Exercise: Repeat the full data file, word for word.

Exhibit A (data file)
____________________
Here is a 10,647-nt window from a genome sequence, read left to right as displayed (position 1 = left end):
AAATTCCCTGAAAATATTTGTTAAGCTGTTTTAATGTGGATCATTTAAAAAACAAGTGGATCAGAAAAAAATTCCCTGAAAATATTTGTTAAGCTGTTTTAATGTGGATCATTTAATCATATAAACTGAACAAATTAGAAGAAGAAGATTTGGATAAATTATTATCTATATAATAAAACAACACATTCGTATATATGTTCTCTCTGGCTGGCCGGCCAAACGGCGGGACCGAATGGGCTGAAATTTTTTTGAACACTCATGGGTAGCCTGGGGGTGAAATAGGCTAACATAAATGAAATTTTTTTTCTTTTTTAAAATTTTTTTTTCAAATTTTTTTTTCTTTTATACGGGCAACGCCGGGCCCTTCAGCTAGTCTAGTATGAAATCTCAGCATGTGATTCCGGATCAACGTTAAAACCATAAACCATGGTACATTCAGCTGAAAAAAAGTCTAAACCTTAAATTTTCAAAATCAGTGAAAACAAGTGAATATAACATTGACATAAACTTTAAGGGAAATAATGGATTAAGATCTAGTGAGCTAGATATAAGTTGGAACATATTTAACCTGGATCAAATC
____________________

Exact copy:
Here is a 10,647-nt window from a genome sequence, read left to right as displayed (position 1 = left end):
AAATTCCCTGAAAATATTTGTTAAGCTGTTTTAATGTGGATCATTTAAAAAACAAGTGGATCAGAAAAAAATTCCCTGAAAATATTTGTTAAGCTGTTTTAATGTGGATCATTTAATCATATAAACTGAACAAATTAGAAGAAGAAGATTTGGATAAATTATTATCTATATAATAAAACAACACATTCGTATATATGTTCTCTCTGGCTGGCCGGCCAAACGGCGGGACCGAATGGGCTGAAATTTTTTTGAACACTCATGGGTAGCCTGGGGGTGAAATAGGCTAACATAAATGAAATTTTTTTTCTTTTTTAAAATTTTTTTTTCAAATTTTTTTTTCTTTTATACGGGCAACGCCGGGCCCTTCAGCTAGTCTAGTATGAAATCTCAGCATGTGATTCCGGATCAACGTTAAAACCATAAACCATGGTACATTCAGCTGAAAAAAAGTCTAAACCTTAAATTTTCAAAATCAGTGAAAACAAGTGAATATAACATTGACATAAACTTTAAGGGAAATAATGGATTAAGATCTAGTGAGCTAGATATAAGTTGGAACATATTTAACCTGGATCAAATC